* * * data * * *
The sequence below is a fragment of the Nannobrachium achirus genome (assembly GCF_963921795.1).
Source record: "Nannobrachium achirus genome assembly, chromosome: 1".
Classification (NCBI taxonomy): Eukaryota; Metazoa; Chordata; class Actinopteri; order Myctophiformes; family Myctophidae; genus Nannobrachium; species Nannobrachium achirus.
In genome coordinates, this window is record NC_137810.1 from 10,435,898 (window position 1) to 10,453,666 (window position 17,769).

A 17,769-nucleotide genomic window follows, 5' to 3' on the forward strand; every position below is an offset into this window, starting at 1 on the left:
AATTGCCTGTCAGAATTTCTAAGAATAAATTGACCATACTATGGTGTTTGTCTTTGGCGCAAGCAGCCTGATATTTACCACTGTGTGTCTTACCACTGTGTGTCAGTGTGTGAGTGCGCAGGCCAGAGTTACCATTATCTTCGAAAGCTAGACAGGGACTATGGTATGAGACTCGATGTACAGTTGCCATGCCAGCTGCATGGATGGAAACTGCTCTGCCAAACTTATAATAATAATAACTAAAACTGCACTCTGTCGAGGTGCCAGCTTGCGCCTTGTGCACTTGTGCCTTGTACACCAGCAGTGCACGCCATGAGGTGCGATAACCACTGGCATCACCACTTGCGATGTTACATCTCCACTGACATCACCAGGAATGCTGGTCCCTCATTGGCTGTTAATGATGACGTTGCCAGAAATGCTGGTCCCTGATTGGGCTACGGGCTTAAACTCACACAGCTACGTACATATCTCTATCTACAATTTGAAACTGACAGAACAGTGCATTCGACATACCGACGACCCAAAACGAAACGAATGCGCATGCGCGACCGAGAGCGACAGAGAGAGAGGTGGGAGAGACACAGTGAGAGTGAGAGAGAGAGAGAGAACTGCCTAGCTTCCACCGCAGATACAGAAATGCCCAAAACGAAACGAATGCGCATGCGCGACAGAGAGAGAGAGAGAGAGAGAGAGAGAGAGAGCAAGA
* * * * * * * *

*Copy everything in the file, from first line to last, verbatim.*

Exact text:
The sequence below is a fragment of the Nannobrachium achirus genome (assembly GCF_963921795.1).
Source record: "Nannobrachium achirus genome assembly, chromosome: 1".
Classification (NCBI taxonomy): Eukaryota; Metazoa; Chordata; class Actinopteri; order Myctophiformes; family Myctophidae; genus Nannobrachium; species Nannobrachium achirus.
In genome coordinates, this window is record NC_137810.1 from 10,435,898 (window position 1) to 10,453,666 (window position 17,769).

A 17,769-nucleotide genomic window follows, 5' to 3' on the forward strand; every position below is an offset into this window, starting at 1 on the left:
AATTGCCTGTCAGAATTTCTAAGAATAAATTGACCATACTATGGTGTTTGTCTTTGGCGCAAGCAGCCTGATATTTACCACTGTGTGTCTTACCACTGTGTGTCAGTGTGTGAGTGCGCAGGCCAGAGTTACCATTATCTTCGAAAGCTAGACAGGGACTATGGTATGAGACTCGATGTACAGTTGCCATGCCAGCTGCATGGATGGAAACTGCTCTGCCAAACTTATAATAATAATAACTAAAACTGCACTCTGTCGAGGTGCCAGCTTGCGCCTTGTGCACTTGTGCCTTGTACACCAGCAGTGCACGCCATGAGGTGCGATAACCACTGGCATCACCACTTGCGATGTTACATCTCCACTGACATCACCAGGAATGCTGGTCCCTCATTGGCTGTTAATGATGACGTTGCCAGAAATGCTGGTCCCTGATTGGGCTACGGGCTTAAACTCACACAGCTACGTACATATCTCTATCTACAATTTGAAACTGACAGAACAGTGCATTCGACATACCGACGACCCAAAACGAAACGAATGCGCATGCGCGACCGAGAGCGACAGAGAGAGAGGTGGGAGAGACACAGTGAGAGTGAGAGAGAGAGAGAGAACTGCCTAGCTTCCACCGCAGATACAGAAATGCCCAAAACGAAACGAATGCGCATGCGCGACAGAGAGAGAGAGAGAGAGAGAGAGAGAGAGAGCAAGA